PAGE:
Sector - A physical or operational division of an incident. A typical system for structure fires names the "front" of the building "sector 1", and continues clockwise around the building with sector 2 to the right of the building, 3 in the rear and 4 to the left.
Shift - The work period of an assigned crew which is 24 hours
Shops - The location in which the apparatus and tools are repaired.
Shut Off Pipe - A solid stream nozzle invented in Chicago which attaches to a 2 ½” hose line. After the fire has been brought under control, it enables a 1 ¾” hose line to attach to it for washdown.
Siamese - A device used to combine two hose lines into one.
Size-up - Initial evaluation of an incident, in particular a determination of immediate hazards to responders, other lives and property, and what additional resources may be needed. Example: "Two-story brick taxpayer with heavy smoke showing from rear wooden porches and children reported trapped."
Smoke-proof Stairwell - Building structure that isolates escape stairwells with relatively fireproof walls, self-closing doors, and positive pressure ventilation, to prevent smoke or fumes from entering the stairwell during evacuation of occupants during a fire or other emergency.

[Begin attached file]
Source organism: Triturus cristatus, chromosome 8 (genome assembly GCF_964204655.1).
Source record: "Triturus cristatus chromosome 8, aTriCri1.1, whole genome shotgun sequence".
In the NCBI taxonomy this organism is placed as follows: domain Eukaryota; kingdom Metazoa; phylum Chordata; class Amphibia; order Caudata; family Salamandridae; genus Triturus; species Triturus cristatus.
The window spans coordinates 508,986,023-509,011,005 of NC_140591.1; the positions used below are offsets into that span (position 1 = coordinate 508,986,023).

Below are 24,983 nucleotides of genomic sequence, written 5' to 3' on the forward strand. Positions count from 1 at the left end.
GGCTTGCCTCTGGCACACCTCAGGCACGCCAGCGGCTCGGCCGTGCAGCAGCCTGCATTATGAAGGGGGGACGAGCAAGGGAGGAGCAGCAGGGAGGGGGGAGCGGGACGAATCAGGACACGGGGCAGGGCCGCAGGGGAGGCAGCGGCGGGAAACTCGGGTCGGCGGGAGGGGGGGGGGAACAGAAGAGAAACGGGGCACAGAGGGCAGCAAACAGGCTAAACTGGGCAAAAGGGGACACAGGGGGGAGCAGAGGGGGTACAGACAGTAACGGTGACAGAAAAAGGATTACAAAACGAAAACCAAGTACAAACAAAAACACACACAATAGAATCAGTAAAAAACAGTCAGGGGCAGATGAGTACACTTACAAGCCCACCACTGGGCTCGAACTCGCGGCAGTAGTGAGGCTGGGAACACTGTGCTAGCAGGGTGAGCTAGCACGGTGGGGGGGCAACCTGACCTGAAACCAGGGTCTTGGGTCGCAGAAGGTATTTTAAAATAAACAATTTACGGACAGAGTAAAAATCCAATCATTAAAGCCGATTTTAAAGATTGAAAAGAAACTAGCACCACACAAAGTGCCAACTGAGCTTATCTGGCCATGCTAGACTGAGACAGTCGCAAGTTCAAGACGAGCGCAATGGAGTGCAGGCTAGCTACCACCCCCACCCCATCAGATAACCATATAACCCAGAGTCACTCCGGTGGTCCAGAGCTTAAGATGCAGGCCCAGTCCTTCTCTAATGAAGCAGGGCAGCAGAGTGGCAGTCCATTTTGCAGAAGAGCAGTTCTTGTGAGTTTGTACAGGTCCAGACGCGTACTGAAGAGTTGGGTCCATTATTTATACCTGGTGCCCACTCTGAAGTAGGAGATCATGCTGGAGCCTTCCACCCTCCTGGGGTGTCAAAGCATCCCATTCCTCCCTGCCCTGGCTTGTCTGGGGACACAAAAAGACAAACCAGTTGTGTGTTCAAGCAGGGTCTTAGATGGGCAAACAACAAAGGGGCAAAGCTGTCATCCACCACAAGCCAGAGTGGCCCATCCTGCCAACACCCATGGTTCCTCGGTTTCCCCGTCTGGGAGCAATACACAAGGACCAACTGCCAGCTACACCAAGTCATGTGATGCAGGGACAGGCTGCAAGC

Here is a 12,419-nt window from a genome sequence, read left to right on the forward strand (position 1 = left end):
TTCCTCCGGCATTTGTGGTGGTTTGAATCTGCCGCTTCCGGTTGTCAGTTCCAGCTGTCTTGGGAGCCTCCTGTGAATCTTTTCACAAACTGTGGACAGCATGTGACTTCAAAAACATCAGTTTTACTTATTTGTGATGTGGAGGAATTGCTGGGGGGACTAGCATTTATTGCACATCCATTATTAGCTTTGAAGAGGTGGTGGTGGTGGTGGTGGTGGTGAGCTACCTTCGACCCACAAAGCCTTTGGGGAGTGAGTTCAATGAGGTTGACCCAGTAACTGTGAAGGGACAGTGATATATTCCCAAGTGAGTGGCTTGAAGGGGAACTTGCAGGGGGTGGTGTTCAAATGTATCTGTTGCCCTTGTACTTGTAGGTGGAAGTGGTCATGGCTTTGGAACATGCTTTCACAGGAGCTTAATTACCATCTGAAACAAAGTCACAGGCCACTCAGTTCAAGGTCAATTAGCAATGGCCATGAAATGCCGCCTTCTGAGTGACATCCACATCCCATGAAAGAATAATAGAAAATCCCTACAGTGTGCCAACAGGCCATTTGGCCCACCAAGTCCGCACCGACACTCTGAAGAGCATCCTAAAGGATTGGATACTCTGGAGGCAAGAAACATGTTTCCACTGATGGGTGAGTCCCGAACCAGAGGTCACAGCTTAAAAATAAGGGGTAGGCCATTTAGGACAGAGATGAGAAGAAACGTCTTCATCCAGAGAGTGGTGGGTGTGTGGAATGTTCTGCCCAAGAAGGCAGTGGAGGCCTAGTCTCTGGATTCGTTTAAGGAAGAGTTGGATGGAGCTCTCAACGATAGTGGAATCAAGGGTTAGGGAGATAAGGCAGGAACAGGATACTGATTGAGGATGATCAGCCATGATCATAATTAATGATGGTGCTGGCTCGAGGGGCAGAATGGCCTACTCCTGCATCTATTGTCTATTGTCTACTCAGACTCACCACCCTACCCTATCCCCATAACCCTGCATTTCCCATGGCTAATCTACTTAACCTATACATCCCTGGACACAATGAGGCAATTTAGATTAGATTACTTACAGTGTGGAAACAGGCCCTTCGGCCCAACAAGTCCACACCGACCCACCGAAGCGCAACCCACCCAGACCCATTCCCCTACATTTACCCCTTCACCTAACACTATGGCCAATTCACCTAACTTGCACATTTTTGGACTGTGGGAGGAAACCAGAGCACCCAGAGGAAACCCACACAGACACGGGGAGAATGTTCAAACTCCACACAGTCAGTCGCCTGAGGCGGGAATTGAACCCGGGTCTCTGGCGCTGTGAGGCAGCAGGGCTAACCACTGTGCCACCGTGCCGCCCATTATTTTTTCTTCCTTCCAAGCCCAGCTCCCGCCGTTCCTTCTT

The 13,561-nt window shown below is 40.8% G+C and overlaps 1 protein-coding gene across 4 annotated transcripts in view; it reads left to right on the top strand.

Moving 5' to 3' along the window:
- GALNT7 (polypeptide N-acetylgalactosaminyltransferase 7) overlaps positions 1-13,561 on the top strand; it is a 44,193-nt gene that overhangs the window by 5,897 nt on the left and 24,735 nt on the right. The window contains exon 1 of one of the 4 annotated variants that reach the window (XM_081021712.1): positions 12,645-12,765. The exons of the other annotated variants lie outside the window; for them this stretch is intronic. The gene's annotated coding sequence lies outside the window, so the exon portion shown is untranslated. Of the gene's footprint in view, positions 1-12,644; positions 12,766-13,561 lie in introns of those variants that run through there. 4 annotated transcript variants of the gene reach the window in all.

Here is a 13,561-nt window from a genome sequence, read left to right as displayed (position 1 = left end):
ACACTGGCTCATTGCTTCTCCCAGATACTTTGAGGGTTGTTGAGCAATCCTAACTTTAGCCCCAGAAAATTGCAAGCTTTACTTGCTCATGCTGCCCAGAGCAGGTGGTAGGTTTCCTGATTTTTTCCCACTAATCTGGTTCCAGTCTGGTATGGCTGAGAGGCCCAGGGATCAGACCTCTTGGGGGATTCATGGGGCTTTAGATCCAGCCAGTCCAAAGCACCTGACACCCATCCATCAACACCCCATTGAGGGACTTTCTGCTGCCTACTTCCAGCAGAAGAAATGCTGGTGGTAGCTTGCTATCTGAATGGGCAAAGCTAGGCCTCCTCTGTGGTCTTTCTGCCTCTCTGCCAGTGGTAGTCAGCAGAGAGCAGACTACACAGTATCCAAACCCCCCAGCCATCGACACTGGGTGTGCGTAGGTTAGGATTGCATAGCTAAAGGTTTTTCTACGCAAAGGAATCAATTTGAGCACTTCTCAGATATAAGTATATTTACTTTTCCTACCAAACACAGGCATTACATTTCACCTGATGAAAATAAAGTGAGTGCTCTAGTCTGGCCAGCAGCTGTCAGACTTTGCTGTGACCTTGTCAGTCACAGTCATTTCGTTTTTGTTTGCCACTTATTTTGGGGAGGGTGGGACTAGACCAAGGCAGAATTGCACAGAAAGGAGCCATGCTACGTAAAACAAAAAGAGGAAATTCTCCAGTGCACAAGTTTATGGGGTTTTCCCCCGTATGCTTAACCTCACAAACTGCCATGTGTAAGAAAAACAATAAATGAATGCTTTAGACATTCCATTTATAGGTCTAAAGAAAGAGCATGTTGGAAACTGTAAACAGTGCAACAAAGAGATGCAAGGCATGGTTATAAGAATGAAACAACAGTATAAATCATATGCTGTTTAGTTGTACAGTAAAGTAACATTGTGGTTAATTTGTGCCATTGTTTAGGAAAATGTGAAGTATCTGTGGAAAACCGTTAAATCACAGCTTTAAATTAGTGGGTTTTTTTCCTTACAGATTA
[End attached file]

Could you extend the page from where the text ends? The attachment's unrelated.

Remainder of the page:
Snorkel - Invented in Chicago, the snorkel is an articulating boom with a platform. It has the ability to spray water from the platform permanently plumbed into the system.
Solid Stream - Fire stream from round orifice of nozzle. Compare straight stream.
Squad - A special operations apparatus that carries tools and equipment for heavy rescue.
Staging - Designated area in close proximity to an incident where responding resources arrive for assignment to another sector. The Incident Commander sets the Staging Area.
Straight Stream - Round, hollow stream formed as water passes a round baffle through a round orifice (e.g., on an adjustable nozzle.) Compare solid stream.
Stripping Ladder - Created in Chicago and was designed to assist in opening roofs.
TIC (Thermal Imaging Camera) - This is a camera that can be used to seek out hidden fires, identify down victims or see through smoke.
Truck - A motorized apparatus that has a large mounted hydraulically raised 100-foot ladder. The truck also carries smaller ground ladders and varied equipment for specialized functions.
Turnouts or Bunkers - The set of protective pants and coat worn by firefighters to protect them from cuts, abrasions, heat and flames while fighting a fire or performing other duties.
Ventilation - Important procedure in firefighting in which the hot smoke and gases are removed from inside a structure, either by natural convection or forced, and either through existing openings or new ones provided by firefighters at appropriate locations (e.g., on the roof). Proper ventilation can save lives and improper ventilation can cause a backdraft or other hazards.
Vertical Ventilation - Ventilation technique making use of the principle of convection in which heated gases naturally rise.
Void Spaces - Enclosed portions of a building where fire can spread undetected.
Working Fire - A confirmed fire in which companies will be leading out to extinguish and RIT companies are dispatched.
Wye (Y) - A device for splitting one hose into two (usually smaller) lines.